Washington The Supreme Court ruling on Guantanamo puts the brakes on what has been a sharp expansion of executive powers and raises fresh questions about other aspects of President Bush's war-on-terror policy.
The 5-3 decision was a frontal assault on Bush's tactics and a reaffirmation of the court's own role in a system where power is shared among three branches of government.
"What it says is that the court has a viable interest in remaining the ultimate authority on the law," said Charles Rose, a constitutional law professor at Stetson University College of Law in Gulfport, Fla.
Other administration anti-terror programs, including a warrantless eavesdropping program that worries even some Republicans, "are based on the same interpretation of presidential authority in a time of war" rejected in the Guantanamo case, Rose said.
Politically, the ruling comes at a bad time for Republicans. It puts Bush allies back on the defensive in a congressional election year over secretive war-on-terror initiatives. It could also help offset recent momentum from political progress in Iraq.
Bush immediately pledged to work with Congress "to have a military tribunal to hold people to account" that would meet the court's objections. But neither politicians, legal scholars nor Bush's own advisers suggested getting Congress to go along would be an easy task.
"This is not a decision that lends itself to a very quick disposition," said White House press secretary Tony Snow.
Snow said the president had not set out to increase his powers but was caught between the Constitution and his obligations to the nation as commander in chief. The war on terror is "raising questions that are fairly new and people are wrestling with," Snow said.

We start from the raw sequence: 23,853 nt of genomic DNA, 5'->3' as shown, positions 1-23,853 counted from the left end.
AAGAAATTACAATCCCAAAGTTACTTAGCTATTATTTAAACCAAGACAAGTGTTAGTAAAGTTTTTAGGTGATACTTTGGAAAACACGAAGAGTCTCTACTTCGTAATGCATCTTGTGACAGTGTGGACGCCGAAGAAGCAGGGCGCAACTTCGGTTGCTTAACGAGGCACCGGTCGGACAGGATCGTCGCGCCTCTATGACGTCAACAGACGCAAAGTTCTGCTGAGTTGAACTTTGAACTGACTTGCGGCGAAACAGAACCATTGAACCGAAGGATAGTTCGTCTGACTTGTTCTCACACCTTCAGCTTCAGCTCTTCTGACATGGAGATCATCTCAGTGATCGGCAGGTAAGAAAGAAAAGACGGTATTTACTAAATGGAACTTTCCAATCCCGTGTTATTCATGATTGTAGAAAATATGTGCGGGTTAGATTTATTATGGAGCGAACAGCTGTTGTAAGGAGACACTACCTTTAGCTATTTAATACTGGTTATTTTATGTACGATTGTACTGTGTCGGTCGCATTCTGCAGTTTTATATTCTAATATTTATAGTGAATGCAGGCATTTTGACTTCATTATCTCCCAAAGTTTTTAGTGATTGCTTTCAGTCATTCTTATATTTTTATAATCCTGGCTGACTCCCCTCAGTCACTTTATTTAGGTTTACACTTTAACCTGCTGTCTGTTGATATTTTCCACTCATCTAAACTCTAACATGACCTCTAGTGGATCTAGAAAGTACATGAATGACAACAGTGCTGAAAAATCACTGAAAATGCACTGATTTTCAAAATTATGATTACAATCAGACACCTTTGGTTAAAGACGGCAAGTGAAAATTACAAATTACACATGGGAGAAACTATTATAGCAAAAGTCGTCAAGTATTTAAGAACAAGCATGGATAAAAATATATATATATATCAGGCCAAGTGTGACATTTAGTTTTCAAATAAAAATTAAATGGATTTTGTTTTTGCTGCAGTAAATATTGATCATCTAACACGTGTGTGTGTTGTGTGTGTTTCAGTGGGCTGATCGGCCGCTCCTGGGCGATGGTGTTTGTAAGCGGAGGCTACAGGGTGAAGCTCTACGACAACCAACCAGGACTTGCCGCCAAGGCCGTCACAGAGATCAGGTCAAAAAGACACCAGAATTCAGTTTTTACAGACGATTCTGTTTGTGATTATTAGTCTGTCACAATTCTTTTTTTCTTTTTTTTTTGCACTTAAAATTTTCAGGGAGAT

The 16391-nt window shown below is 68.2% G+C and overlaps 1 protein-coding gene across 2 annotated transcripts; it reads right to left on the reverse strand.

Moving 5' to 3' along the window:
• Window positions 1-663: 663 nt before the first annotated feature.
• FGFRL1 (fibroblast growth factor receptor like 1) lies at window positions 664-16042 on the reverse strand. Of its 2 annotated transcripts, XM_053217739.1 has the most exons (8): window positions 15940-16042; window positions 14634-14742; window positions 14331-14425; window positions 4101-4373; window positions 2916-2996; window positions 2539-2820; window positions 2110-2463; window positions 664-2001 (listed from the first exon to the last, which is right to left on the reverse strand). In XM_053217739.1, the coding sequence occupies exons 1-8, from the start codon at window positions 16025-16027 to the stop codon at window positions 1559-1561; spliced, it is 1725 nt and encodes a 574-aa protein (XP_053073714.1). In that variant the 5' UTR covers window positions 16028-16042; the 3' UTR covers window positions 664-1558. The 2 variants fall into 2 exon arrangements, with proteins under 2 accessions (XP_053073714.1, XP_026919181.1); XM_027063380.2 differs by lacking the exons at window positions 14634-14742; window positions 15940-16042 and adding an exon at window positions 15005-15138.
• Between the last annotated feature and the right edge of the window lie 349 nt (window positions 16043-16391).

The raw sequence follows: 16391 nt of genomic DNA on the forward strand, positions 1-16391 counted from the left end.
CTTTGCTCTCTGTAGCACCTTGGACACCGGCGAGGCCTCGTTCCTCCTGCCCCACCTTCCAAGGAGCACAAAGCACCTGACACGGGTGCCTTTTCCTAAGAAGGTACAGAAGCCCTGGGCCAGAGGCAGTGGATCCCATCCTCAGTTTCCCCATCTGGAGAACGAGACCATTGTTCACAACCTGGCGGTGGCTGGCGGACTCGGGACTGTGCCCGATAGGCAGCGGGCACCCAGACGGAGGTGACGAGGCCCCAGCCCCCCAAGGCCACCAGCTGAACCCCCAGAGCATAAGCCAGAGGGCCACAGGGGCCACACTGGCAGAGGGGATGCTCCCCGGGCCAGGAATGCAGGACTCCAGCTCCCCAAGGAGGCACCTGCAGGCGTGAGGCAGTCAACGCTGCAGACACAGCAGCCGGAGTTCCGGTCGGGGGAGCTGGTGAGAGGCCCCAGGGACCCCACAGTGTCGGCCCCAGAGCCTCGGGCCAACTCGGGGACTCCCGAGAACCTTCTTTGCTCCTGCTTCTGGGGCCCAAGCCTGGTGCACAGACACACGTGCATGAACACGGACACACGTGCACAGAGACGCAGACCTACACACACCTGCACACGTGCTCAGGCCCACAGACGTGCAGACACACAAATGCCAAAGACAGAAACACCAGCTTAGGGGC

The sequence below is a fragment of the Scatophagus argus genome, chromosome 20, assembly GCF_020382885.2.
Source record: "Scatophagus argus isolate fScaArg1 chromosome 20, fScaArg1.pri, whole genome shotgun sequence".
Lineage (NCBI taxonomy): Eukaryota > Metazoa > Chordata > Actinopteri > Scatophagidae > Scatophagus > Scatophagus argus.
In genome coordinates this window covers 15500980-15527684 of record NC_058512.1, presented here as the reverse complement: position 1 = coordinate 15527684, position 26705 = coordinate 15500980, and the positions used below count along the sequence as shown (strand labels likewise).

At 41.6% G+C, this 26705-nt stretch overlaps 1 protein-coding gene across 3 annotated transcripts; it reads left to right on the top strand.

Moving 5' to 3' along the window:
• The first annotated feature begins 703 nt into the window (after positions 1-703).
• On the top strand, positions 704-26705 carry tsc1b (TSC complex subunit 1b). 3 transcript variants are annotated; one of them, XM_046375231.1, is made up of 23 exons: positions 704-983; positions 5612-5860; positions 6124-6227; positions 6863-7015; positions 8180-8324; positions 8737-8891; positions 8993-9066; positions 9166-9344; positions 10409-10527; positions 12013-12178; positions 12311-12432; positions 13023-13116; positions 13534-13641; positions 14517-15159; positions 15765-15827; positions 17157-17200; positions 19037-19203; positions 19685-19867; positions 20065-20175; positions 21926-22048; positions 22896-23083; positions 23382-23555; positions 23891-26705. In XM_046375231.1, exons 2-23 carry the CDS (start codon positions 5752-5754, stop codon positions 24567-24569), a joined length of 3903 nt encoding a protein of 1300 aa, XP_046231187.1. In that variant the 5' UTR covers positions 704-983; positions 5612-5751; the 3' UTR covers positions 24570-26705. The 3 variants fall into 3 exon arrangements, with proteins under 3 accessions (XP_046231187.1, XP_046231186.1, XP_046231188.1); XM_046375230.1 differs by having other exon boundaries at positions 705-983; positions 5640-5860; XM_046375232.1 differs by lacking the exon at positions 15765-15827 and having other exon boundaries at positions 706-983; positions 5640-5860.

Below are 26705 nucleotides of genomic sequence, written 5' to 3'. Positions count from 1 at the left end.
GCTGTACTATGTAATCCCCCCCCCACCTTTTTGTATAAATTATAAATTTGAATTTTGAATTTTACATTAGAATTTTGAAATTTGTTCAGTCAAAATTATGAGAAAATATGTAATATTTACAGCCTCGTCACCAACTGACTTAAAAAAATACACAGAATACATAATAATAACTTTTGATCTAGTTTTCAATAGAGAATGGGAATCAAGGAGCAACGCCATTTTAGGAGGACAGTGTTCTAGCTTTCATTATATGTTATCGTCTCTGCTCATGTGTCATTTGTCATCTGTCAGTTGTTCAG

The court ruled on Thursday that Bush overstepped his authority in setting up military tribunals for war-crimes trials at the U.S. prison camp at Guantanamo Bay, Cuba. The justices cited violations of U.S. and international standards on prisoner rights. They also rejected an effort by Congress to strip the court of jurisdiction over habeas corpus appeals by Guantanamo detainees.
Legal and presidential scholars saw the decision as a check on the president's assertion of expanded wartime powers.
They likened it to the court's 1952 rejection of President Truman's efforts to take over a strike-closed steel mill by claiming its steel production was necessary to the U.S. war effort in Korea. Similarly, the Supreme Court rejected President Nixon's claim in the early 1970s of broad wartime power to authorize warrantless wiretap surveillance of domestic groups opposed to the Vietnam war, such as the Black Panthers.
The president and Vice President Dick Cheney have aggressively defended anti-war programs that have been criticized by Democrats, human rights groups and many legal scholars.
They have argued that increased surveillance of Americans and the holding of detainees without charges were part of inherent expanded powers that all presidents receive during times of war.
In recent days, they also have criticized the news media, particularly The New York Times, for disclosing once-secret programs including the use of an international database to track financial transactions.